“I needed to be completely honest and realise an underlying fear about my own body. Through this I realised that a fear I had as a woman was how I felt such a numbing pressure to accomplish so much before I have a family, because then my career or goals might have to be shifted to one side, or at least interrupted. I also felt such a pressure to enjoy my body whilst I was young, because I saw so many women around me yearn for it and try to recreate it after childbirth or as age increases. I felt my body was biologically a ticking time bomb, and I knew a lot of women who felt the same.”
The fear of ageing is very often accompanied by questions of identity. This is mainly because it is a silent cultural statement that when a female loses the attractiveness of the youth she also loses her function in society. Such function appears, at least in an implicit way, linked to reproduction. Grace explains the statuesque scenery of her designs as “if a marble sculpture were exploding” —an ideal female marble figure in the moment of collapse. “Fracturing” and “unpackaging” are two empowering activities of deconstruction (as well as of unlearning) which were essential in her creative process. From the fracture that comes from the dismantling of the ideal of youth, explains Grace, the flesh emerges as “brutal nature” an idea that she translates as “being a completely honest body, which gladly faces reality”.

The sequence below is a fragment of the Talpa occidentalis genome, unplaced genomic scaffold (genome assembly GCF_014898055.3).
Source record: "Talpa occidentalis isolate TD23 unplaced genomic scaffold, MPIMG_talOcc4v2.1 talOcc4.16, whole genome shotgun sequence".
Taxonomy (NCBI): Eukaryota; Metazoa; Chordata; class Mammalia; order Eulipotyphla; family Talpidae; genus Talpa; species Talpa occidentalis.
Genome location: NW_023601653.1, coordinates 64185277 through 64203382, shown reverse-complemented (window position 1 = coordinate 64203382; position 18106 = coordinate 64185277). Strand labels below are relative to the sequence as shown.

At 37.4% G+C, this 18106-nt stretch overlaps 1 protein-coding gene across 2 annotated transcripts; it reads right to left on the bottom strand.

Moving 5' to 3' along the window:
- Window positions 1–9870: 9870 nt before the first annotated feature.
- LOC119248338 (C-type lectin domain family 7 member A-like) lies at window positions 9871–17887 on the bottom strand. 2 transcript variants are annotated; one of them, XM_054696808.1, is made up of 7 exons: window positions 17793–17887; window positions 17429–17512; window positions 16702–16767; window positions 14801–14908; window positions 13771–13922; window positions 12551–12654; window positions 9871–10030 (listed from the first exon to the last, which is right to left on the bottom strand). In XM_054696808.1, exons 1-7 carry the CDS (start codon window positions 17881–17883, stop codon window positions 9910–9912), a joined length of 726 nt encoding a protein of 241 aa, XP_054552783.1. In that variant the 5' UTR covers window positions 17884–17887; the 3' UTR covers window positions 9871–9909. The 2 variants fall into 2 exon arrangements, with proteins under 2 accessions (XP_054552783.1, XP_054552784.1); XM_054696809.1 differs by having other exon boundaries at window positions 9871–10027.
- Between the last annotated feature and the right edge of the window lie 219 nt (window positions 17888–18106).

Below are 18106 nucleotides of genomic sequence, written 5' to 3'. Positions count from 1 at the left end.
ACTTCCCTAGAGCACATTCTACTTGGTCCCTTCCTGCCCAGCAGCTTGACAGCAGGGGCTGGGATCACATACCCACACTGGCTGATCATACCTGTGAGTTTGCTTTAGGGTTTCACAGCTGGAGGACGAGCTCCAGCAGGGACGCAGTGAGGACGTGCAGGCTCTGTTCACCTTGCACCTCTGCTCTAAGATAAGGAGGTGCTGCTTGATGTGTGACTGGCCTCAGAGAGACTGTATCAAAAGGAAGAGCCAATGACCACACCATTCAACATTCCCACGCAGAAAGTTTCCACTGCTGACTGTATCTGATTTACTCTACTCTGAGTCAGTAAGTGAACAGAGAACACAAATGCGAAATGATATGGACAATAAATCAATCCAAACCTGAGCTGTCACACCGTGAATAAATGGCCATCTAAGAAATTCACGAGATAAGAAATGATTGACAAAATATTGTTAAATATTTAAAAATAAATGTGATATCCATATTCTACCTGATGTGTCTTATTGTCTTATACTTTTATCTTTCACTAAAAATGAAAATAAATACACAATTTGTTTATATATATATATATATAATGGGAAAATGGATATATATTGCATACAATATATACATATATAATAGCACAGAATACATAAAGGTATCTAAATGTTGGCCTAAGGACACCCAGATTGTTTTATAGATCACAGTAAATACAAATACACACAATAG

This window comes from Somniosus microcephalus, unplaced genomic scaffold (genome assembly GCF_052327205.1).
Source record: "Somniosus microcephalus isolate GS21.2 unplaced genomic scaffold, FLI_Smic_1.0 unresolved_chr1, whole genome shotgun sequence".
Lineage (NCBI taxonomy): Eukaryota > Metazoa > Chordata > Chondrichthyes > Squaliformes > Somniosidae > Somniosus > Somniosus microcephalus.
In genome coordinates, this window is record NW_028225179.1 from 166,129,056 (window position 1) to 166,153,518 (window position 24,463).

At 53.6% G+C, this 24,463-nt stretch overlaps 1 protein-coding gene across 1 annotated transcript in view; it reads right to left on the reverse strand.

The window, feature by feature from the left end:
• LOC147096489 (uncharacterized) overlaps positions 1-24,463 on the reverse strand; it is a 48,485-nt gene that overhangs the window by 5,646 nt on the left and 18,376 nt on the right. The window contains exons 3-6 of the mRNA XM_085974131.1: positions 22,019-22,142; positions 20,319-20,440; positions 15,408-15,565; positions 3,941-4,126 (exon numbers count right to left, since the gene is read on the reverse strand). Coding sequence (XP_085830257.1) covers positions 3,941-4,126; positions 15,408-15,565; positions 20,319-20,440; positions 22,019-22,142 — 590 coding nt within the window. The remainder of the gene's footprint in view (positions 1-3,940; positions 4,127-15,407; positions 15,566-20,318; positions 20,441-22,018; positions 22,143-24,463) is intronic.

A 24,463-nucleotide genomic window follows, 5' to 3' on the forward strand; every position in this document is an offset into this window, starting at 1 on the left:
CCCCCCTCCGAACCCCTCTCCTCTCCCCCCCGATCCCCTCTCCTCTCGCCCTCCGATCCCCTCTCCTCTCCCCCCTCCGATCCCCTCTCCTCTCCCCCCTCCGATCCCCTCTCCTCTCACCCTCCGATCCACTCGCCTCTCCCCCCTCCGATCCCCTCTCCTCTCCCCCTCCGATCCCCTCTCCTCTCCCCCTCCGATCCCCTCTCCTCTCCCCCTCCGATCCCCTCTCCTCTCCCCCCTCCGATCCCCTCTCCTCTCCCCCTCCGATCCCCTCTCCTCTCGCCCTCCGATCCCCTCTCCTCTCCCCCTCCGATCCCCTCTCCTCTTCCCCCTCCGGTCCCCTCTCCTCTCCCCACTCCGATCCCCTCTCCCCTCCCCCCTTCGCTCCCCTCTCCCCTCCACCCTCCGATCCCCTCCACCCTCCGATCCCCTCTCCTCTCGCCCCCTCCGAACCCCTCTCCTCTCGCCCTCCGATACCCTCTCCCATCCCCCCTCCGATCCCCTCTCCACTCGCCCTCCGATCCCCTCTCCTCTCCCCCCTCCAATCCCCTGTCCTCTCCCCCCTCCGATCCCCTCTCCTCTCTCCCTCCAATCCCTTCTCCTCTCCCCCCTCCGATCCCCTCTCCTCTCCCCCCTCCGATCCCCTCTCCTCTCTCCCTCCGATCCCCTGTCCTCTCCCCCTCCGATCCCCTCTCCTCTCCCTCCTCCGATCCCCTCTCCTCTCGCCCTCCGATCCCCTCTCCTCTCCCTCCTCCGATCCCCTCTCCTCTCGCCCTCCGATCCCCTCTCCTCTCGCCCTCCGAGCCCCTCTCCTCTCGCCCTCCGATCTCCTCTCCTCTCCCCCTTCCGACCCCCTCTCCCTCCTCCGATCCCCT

¨I DON’T BELIEVE IT’S ENOUGH TO JUST KNOW WHAT BEAUTY IS AND GO FROM THERE, I THINK IT IS STILL NECESSARY TO DIG TO THE ROOT TO REALLY FIND WHAT BEAUTY MEANS AND REPRESENTS FOR YOU PERSONALLY.”